How To Become a Millionaire

by | May 23, 2008 | Cash Flow, Life Aspiration Planning, Weekly Column

millionaire.jpgHave you ever dreamed of having a lot of money? Or wondered how you could get really rich? Probably you have; most of us have such dreams, at least from time to time.

As I emphasize in my work, there is much more to wealth than accumulating money. Having a good income, learning to live on less than you earn, and investing wisely are only part of wealth in the larger sense. For the moment, though, having money is precisely what I am talking about. Being rich, according to various studies, is defined as having a minimum net worth of somewhere between one million and ten million dollars.

How do you get that rich? Probably the easiest way to riches is to inherit your wealth. Only about 15% of all millionaires inherit their wealth, however; some 85% of all millionaires are self-made.middle-class-millionaire-book.jpg

I recently read an article by Bob Clark in Investment Advisor Magazine, discussing a new book, The Middle-Class Millionaire, by Russ Prince and Lewis Schiff (Doubleday Business, 2008). These authors list four common characteristics held by people who actually become rich.

1. Be an owner of the company. A street term for this is “having some skin in the game.” The number-one investment a millionaire makes is in his or her own company. Over 80% of all millionaires own all or part of the companies they work for. Mike Haubrich, a financial planner from Racine, Wisconsin, contends your most valuable asset is your career or business. Most millionaires are living proof that he’s right.

2. Make a lot of mistakes. You may be thinking that making a major financial mistake is one way to the poor house, and it is. The average millionaire made 3.1 major career or business mishaps, versus 1.6 mistakes for non-millionaires. The difference is that those who succeeded in building wealth tried again, and again, and again. They didn’t give up. I have a hunch the resiliency of the rich has something to do with the first principle of owning the company you work for. In my experience, when you “have some skin in the game,” you have a strong incentive to keep on keeping on, when others who aren’t owners can simply change careers or employers.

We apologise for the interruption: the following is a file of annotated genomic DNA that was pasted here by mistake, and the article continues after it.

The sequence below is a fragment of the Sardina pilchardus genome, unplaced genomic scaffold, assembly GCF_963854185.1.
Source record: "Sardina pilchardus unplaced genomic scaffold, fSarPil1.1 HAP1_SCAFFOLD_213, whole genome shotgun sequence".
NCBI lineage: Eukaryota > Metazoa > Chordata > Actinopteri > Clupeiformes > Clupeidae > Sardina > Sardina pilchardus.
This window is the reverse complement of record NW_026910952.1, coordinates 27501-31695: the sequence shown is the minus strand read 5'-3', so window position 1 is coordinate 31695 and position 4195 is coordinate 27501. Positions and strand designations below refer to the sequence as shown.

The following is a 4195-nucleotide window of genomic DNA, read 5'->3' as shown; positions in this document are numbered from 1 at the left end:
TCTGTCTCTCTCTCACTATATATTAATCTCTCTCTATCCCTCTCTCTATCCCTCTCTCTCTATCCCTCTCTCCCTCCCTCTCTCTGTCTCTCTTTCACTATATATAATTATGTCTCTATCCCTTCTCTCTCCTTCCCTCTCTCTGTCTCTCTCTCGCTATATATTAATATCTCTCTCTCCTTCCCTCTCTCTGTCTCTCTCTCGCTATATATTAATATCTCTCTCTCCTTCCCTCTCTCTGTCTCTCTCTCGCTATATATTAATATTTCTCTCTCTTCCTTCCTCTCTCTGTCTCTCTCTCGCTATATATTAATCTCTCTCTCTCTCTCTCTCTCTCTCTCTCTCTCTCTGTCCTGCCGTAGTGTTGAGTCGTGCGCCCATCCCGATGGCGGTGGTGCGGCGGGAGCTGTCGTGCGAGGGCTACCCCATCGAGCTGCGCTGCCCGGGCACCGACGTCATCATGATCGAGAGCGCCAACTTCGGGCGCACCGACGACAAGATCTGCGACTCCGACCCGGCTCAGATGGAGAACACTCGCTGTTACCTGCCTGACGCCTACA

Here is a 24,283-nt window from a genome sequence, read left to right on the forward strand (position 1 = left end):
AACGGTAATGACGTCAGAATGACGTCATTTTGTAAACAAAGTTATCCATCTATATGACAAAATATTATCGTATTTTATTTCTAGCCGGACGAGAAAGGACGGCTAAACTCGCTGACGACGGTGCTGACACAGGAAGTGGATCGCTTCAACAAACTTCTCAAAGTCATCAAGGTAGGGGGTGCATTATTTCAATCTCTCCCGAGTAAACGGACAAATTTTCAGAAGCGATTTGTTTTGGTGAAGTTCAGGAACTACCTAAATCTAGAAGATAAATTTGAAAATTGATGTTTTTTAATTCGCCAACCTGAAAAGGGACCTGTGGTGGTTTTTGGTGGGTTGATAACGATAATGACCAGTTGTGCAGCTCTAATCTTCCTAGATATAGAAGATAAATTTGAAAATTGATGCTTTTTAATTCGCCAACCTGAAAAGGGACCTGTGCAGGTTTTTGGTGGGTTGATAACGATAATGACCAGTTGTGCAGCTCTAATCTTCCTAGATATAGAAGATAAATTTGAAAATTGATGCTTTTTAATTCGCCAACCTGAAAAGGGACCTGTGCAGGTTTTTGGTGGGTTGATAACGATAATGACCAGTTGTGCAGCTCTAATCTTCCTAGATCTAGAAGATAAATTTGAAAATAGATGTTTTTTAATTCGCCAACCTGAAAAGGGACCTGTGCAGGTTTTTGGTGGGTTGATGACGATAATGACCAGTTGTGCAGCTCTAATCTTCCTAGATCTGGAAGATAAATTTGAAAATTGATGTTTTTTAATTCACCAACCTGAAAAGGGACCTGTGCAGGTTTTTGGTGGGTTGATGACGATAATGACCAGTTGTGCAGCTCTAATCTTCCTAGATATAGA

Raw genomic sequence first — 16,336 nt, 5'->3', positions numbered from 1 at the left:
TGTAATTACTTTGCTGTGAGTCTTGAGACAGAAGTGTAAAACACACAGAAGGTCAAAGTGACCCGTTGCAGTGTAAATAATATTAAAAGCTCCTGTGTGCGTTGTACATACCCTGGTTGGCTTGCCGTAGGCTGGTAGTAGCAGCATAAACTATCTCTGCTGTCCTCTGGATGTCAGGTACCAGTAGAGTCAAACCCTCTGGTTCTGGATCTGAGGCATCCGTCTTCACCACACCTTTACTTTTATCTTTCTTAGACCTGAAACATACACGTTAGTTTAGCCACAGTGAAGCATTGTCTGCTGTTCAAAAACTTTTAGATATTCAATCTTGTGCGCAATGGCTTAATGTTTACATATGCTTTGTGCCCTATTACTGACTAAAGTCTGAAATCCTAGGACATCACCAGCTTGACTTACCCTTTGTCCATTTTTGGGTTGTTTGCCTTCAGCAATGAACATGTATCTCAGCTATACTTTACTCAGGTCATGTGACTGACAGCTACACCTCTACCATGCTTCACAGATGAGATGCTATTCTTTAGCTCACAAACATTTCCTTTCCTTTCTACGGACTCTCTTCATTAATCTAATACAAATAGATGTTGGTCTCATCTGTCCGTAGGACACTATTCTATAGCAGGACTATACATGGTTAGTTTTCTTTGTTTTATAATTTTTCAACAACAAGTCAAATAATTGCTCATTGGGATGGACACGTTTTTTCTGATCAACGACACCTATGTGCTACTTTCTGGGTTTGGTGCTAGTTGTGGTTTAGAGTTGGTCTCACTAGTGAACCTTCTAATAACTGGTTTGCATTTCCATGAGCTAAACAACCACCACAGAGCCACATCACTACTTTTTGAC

3. Learn to ask for what you need. For most wealthy people, becoming successful was not done in a vacuum. Knowing a lot of people is another commonality among the rich. Whether it’s marketing your business, looking for advice, or needing information, the more people you know, the more access you have to finding what you need. Millionaires are experts at building an expansive network of friends and acquaintances and turning to those in their network for help and council.

4. Work hard. You had a hunch I would eventually get to this one, didn’t you? Indeed, the average millionaire works hard, putting in an average of 70 hours a week. According to Clark’s article, millionaires are five times more likely than their non-millionaire counterparts to be “always available” via e-mail, four times more likely to work nights, and three times more likely to be in the office or store on weekends. While the study didn’t say so, dream-big.jpgI have a hunch most millionaires enjoy what they do. I also have a suspicion that the willingness to work hard has some connection to having ownership in your company, as well.

Many people can lay claim to one or two of these characteristics. But if you have a dream of getting rich, putting all four into practice in your life will exponentially increase your odds of making that dream come true.

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